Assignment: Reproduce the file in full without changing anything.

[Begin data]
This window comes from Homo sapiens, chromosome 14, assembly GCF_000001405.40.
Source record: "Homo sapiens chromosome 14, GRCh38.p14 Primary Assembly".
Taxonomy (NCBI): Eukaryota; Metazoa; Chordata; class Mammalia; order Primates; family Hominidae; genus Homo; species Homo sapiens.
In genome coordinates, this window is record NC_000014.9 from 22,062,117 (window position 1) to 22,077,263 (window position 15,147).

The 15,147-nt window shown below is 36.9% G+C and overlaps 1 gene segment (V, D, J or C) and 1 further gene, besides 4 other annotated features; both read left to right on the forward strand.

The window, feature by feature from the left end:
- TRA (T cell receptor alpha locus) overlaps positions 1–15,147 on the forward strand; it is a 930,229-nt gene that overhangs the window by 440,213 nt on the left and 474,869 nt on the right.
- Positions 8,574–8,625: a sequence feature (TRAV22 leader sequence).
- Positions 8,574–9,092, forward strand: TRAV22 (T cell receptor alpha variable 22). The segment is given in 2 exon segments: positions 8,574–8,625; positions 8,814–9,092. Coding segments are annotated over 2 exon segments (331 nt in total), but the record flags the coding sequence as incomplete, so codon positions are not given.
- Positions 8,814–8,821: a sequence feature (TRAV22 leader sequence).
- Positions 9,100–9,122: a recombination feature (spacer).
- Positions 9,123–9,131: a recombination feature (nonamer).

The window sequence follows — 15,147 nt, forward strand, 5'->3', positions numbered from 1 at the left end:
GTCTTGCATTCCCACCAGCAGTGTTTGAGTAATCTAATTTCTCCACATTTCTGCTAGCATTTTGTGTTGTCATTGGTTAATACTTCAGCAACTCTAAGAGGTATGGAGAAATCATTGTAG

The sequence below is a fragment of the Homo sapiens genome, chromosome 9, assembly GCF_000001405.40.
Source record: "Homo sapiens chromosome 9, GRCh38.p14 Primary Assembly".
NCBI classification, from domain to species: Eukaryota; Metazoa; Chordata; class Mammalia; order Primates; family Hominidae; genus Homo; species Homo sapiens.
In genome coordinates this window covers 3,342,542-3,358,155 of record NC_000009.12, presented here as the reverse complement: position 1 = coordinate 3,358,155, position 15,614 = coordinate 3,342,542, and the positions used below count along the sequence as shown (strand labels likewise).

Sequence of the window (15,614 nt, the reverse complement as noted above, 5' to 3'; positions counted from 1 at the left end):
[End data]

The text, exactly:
This window comes from Homo sapiens, chromosome 14, assembly GCF_000001405.40.
Source record: "Homo sapiens chromosome 14, GRCh38.p14 Primary Assembly".
Taxonomy (NCBI): Eukaryota; Metazoa; Chordata; class Mammalia; order Primates; family Hominidae; genus Homo; species Homo sapiens.
In genome coordinates, this window is record NC_000014.9 from 22,062,117 (window position 1) to 22,077,263 (window position 15,147).

The 15,147-nt window shown below is 36.9% G+C and overlaps 1 gene segment (V, D, J or C) and 1 further gene, besides 4 other annotated features; both read left to right on the forward strand.

The window, feature by feature from the left end:
- TRA (T cell receptor alpha locus) overlaps positions 1–15,147 on the forward strand; it is a 930,229-nt gene that overhangs the window by 440,213 nt on the left and 474,869 nt on the right.
- Positions 8,574–8,625: a sequence feature (TRAV22 leader sequence).
- Positions 8,574–9,092, forward strand: TRAV22 (T cell receptor alpha variable 22). The segment is given in 2 exon segments: positions 8,574–8,625; positions 8,814–9,092. Coding segments are annotated over 2 exon segments (331 nt in total), but the record flags the coding sequence as incomplete, so codon positions are not given.
- Positions 8,814–8,821: a sequence feature (TRAV22 leader sequence).
- Positions 9,100–9,122: a recombination feature (spacer).
- Positions 9,123–9,131: a recombination feature (nonamer).

The window sequence follows — 15,147 nt, forward strand, 5'->3', positions numbered from 1 at the left end:
GTCTTGCATTCCCACCAGCAGTGTTTGAGTAATCTAATTTCTCCACATTTCTGCTAGCATTTTGTGTTGTCATTGGTTAATACTTCAGCAACTCTAAGAGGTATGGAGAAATCATTGTAG

The sequence below is a fragment of the Homo sapiens genome, chromosome 9, assembly GCF_000001405.40.
Source record: "Homo sapiens chromosome 9, GRCh38.p14 Primary Assembly".
NCBI classification, from domain to species: Eukaryota; Metazoa; Chordata; class Mammalia; order Primates; family Hominidae; genus Homo; species Homo sapiens.
In genome coordinates this window covers 3,342,542-3,358,155 of record NC_000009.12, presented here as the reverse complement: position 1 = coordinate 3,358,155, position 15,614 = coordinate 3,342,542, and the positions used below count along the sequence as shown (strand labels likewise).

Sequence of the window (15,614 nt, the reverse complement as noted above, 5' to 3'; positions counted from 1 at the left end):